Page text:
Writer: Jane Moorman, 505-249-0527, email@example.com
Farming is a high-risk business. Crops are planted and a variety of things can impact the harvest, yield and ultimately the profit made by the farmer.
Within New Mexico’s chile pepper industry, growers have many potential economic impact issues to face ranging from adverse weather and labor availability to pressure from plant diseases.
During the last 10 years, these issues have caused the acreage planted and harvested to decrease by 9,000 acres, thus reducing the value of production as much as $9 million, depending on the yield per acre and price per 100 pounds, according to the U.S. Department of Agriculture National Statistics Service.
New Mexico State University’s researchers are working with chile pepper growers to find solutions to the controllable issues, such as mechanical harvesting and integrated pest management methods.
“Plant diseases that cause economic impacts to chile production in the Southwest include Phytophthora blight, caused by the plant pathogen Phytophthora capsici; Verticillium wilt, caused by the fungus Verticillium dahlia; and beet curly top, caused by the beet curly top virus that is transmitted by the beet leafhopper,” said NMSU College of Agricultural, Consumer and Environmental Sciences graduate student Esteban Molina of Los Lunas.
Growers stay vigilant for these diseases in hopes of preventing total loss. However, in general, plant diseases caused by these pathogens are difficult to control chemically.
In addition, consumer concerns regarding the use of chemicals on edible produce are increasing, causing NMSU researchers to seek alternative ways to combat the diseases.
NMSU’s Department of Entomology, Plant Pathology and Weed Science researchers are striving to find integrated pest management methods to help chile pepper growers in their battle with the diseases.
“We are looking at biocontrol agents for controlling chile diseases,” Molina said.
Under the direction of research faculty Jennifer Randall and Rio Stamler, Molina is evaluating the effectiveness of a non-pathogenic Phytophthora species, P. riparia, to prevent diseases.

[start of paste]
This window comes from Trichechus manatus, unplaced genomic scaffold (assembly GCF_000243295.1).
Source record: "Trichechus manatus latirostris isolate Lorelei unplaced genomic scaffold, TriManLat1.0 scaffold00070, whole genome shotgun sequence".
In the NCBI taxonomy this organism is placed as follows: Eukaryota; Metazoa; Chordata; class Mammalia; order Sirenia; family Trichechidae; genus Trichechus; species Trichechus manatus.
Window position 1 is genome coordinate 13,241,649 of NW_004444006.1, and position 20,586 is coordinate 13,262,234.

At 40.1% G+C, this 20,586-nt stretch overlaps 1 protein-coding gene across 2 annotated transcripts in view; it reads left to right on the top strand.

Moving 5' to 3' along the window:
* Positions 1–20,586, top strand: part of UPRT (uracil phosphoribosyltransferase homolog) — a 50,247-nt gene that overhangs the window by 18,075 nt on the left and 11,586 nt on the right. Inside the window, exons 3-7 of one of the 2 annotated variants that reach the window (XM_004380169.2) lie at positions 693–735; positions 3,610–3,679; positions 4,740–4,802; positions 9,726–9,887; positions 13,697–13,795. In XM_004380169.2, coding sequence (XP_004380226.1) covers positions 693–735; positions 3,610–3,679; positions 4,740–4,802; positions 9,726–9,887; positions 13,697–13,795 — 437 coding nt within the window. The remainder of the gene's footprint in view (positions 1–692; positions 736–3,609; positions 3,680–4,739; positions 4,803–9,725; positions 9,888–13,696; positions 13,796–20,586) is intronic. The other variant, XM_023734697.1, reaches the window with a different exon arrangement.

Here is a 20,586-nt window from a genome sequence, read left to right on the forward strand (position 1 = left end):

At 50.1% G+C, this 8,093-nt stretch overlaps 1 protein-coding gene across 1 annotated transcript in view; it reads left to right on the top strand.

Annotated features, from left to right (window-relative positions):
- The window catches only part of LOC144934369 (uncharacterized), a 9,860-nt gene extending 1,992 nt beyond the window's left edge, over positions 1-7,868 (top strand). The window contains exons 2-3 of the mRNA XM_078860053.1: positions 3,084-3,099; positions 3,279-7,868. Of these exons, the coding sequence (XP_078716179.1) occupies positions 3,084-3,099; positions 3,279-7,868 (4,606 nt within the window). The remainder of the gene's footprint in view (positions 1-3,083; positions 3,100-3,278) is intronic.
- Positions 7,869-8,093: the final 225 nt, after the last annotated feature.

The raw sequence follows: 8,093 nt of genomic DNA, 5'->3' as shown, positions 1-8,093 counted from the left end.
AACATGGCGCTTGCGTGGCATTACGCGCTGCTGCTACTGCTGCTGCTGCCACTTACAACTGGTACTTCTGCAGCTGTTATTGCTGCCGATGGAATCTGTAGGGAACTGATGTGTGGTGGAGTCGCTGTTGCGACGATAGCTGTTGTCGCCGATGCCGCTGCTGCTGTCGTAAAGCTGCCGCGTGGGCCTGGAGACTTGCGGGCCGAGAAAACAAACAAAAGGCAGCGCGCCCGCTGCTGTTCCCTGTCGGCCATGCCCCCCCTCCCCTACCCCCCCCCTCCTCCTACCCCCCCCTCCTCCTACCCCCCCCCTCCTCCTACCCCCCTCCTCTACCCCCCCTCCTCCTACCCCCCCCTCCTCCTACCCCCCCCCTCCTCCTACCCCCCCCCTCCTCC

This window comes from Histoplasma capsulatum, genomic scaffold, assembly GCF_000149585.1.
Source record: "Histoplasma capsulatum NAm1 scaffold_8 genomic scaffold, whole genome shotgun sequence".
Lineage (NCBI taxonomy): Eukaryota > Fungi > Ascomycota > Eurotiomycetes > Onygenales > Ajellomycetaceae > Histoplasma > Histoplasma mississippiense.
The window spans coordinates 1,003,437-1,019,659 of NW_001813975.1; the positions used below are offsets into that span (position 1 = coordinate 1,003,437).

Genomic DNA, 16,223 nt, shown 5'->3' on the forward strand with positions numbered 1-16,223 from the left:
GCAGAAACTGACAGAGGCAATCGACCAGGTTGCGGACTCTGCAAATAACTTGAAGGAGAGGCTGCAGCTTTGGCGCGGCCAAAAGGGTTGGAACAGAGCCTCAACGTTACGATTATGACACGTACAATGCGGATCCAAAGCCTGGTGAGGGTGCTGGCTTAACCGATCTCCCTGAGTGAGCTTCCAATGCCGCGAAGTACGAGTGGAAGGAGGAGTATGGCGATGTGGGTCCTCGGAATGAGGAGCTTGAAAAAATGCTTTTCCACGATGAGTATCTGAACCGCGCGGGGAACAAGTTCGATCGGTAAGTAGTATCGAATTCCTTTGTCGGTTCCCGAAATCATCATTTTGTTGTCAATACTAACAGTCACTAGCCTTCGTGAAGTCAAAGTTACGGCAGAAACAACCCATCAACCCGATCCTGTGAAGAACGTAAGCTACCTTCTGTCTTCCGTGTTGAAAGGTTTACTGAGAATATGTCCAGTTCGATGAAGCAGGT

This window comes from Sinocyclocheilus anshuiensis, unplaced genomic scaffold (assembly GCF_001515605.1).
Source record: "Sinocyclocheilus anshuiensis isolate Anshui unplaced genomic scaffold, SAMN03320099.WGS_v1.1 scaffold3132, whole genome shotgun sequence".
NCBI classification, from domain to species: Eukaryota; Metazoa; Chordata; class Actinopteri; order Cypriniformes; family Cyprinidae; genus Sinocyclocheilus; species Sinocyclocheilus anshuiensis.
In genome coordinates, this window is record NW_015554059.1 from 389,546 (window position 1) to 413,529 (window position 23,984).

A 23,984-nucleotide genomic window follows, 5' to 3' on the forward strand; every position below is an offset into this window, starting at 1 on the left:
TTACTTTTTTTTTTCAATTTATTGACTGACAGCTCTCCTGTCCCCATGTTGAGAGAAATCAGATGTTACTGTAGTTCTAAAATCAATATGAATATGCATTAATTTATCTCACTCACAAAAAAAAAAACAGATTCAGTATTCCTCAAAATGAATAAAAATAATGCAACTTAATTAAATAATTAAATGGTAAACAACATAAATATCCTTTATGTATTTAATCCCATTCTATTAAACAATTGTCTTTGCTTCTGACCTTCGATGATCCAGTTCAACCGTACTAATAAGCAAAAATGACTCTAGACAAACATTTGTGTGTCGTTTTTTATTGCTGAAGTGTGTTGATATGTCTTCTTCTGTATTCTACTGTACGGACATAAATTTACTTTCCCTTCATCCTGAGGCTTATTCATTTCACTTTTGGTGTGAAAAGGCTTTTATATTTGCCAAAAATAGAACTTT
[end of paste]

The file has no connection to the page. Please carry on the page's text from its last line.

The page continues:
“Dr. Stamler discovered that P. riparia does not kill chile plants,” Molina said. “Since it thrives in riparian environments on decayed biomass, especially cottonwood leaves, we have a readily available source.”
P. riparia was tested on chile and other crops planted in the Southwest to be sure that it did not cause disease in these plants.
Molina’s assignment as an undergraduate lab assistant was to cultivate the organism found in the Rio Grande watershed.
“I isolated the P. riparia by a technique called leaf baiting,” Molina said. “Once lesions form on the leaf they are surface sterilized and plated on a specific media where we cultured the organism to inoculate the chile plants with a liquid culture.”
The first stage of the test was to see what effect P. capsici infection would have on the inoculated chile plants.
“We determined that P. riparia induces resistance to blight,” Molina said. “Next we did a field study comparing treated plants to non-treated ones.”
Preliminary results from the field study conducted during the last two years indicate that the P. riparia treated chile exhibited fewer disease symptoms than non-treated plants.
“Induced resistance using P. riparia increased the fitness of the plants in the field but did not completely alleviate disease pressure,” Molina said. “The riparia treated plants produced almost 10 percent more weight and yield.”
Molina is conducting further research with P. riparia this year.
“Since it did not completely alleviate the disease pressure, we’ve decided to combine the treatment with naturally occurring beneficial soil microbes to see if it will increase the fitness of chile plants when exposed to disease pressures in a greenhouse study and in a field trial,” he said. “We also need to see if P. riparia can induce resistance to insect-transmitted beet curly top virus in a greenhouse study.”
Molina has planted the inoculated plants in a field study at the NMSU research plots in Las Cruces and at NMSU’s Agricultural Science Center at Los Lunas this summer.
“There is a lot we don’t know about this treatment,” Molina said. “During my graduate studies, I will study how the chile plant reacts to the P. riparia so we can understand its mechanisms of protection.”
Molina’s goal is to help solve problems that impact farmers’ profits.
“Hopefully our research will give the chile pepper growers one more tool in an integrated pest management approach to produce healthier and better yielding plants to help increase their profits,” he said.
© 2013 New Mexico State University Board of Regents
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